That’s certainly worth considering, so let’s consider it — let’s dig down to the ugly little core of that idea. The notion is that it would be unwise to go back in time to prevent a great evil because without that evil the world would be very different and such a very different world might not include the series of events that led to your own birth and existence. Boil that down and it becomes this: Your very existence may depend on the reality of some great evil. Boil it down still further and it presents itself as a choice: Your own existence or preventing the evil thing. Or, to put it a bit more starkly, it’s your one life vs. the lives of millions of others.

The caution Burnett advises isn’t solely self-interested, though. He also reminds us that in the unchanged past,** Hitler lost:

This is overlooked surprisingly often, so it bears repeating: Hitler didn’t win. Whatever you think of the present, we don’t live in some bleak wasteland dominated by a global Reich. Because Hitler and his armies lost. Although it was a costly victory, it was still technically a victory, so why risk going back and interfering with an outcome you favor?

This is prudent advice. As horrific as the past may be, it could still have been even worse. And there’s no guarantee that any effort to go back and change things wouldn’t wind up making those things even worse.

But ultimately I cannot accept this seemingly prudent caution against trying to change the past because if that were the final word, then I would also have to accept the same thing about the present and the future. Because this is not an entirely hypothetical exercise. I may not have a time machine — I may not be a madman with that kind of box*** — but we are, in fact, all of us, time travelers, whether we like it or not. Every day all of us travel forward in time, 24 hours into the future.

And here, in the present and moving into the future, I do not think it prudent or wisely cautious or in any way commendable for us to refuse to try to change anything. I think we’re actually obliged to risk and to interfere and to meddle with the present and the future. And if that’s true for today and for tomorrow, then why shouldn’t it also be true for yesterday?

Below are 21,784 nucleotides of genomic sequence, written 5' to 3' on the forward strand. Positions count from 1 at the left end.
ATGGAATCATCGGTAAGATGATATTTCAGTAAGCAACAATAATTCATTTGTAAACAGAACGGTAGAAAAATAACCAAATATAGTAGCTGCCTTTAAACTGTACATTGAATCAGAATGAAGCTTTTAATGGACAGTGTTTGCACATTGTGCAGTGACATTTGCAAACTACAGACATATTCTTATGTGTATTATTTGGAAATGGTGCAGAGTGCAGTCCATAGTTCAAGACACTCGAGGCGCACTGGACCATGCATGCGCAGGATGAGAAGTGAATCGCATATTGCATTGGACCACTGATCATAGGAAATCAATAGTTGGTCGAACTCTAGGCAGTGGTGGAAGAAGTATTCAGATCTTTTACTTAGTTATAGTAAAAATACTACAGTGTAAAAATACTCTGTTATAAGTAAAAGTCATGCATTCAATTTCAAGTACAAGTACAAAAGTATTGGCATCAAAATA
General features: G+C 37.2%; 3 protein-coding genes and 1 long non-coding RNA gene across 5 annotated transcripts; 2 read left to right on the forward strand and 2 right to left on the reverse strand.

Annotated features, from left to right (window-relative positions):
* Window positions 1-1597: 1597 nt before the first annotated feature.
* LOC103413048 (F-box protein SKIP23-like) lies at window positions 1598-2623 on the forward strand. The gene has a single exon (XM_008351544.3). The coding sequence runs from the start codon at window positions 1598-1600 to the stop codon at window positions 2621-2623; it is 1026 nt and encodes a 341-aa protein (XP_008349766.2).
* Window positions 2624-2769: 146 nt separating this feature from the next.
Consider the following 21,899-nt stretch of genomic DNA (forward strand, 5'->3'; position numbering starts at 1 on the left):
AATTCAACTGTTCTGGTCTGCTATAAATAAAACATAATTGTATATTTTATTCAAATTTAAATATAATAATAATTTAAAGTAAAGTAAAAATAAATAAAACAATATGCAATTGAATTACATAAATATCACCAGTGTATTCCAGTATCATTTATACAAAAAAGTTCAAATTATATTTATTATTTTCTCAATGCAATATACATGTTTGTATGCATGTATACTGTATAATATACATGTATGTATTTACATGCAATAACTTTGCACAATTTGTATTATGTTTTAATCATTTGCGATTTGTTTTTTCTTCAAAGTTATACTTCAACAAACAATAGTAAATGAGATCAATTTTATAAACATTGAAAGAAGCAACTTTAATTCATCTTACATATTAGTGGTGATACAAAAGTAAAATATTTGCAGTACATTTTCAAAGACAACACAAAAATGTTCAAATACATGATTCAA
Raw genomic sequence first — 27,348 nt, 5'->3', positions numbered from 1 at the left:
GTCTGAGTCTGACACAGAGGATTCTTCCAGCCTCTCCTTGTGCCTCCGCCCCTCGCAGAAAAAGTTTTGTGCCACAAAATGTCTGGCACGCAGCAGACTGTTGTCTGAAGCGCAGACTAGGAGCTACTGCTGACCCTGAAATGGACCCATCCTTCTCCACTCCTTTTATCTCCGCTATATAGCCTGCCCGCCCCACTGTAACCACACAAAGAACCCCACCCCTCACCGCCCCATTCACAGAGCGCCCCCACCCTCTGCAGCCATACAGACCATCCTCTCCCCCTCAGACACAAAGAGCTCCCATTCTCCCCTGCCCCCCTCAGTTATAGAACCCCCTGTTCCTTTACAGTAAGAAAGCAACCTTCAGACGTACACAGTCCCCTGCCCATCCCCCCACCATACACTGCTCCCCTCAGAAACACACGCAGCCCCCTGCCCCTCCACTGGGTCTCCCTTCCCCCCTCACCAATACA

But whenever we choose to act — today or yesterday — we must do so responsibly, do so in a way that makes it likelier we’re improving things and less likely that we’ll wind up making them worse. Burnett is right that we could never account for or even imagine all the variables involved in going back to change the past. The same is true for everything we do in the present. That doesn’t mean we must never act, it means we must learn to act carefully.

That’s why I wouldn’t want to travel back in time to kill Hitler. Too much killing is already the problem with that part of the past, so going back to add more killing seems the wrong way to go about trying to change that.

Burnett invokes chaos theory and the butterfly effect, but those aren’t the only way to think about how “very small changes in a very complex system can have very big effects.” Robert Kennedy suggested another way to think about that:

Few will have the greatness to bend history itself, but each of us can work to change a small portion of events. It is from numberless diverse acts of courage and belief that human history is shaped. Each time a man stands up for an ideal, or acts to improve the lot of others, or strikes out against injustice, he sends forth a tiny ripple of hope, and crossing each other from a million different centers of energy and daring those ripples build a current which can sweep down the mightiest walls of oppression and resistance.

We cannot stop traveling through time. And we cannot travel through time without altering the timestream and changing the story in myriad, incalculable ways. Right now, at this very moment, we’re changing the future. The only question is what kind of change we’re going to make.

– – – – – – – – – – – – –

* And if it never works? Well, then we still don’t kill anyone. We just turn to Plan B, which involves sending someone else back to August 3, 1936, to pose as Hitler long enough to successfully dismantle and derail his government and war machine. (I’m thinking Cate Blanchett, maybe. She’s the right height and she can play anybody.)

** Or the iteration of the past that appears to us to be unchanged. As far as I know, the idea of time travel that could alter the past is purely hypothetical and imaginary — but if such a thing could be done, or if it had been done, or could have had was will being done, then how would we know? Wouldn’t any change in the past thereby change the present in such a way that the past would always appear unchanged?

*** I have got a box, though. I’m typing this on a box right now. And there you are, in the future, reading this on another box. And these boxes of ours — they’re bigger on the inside.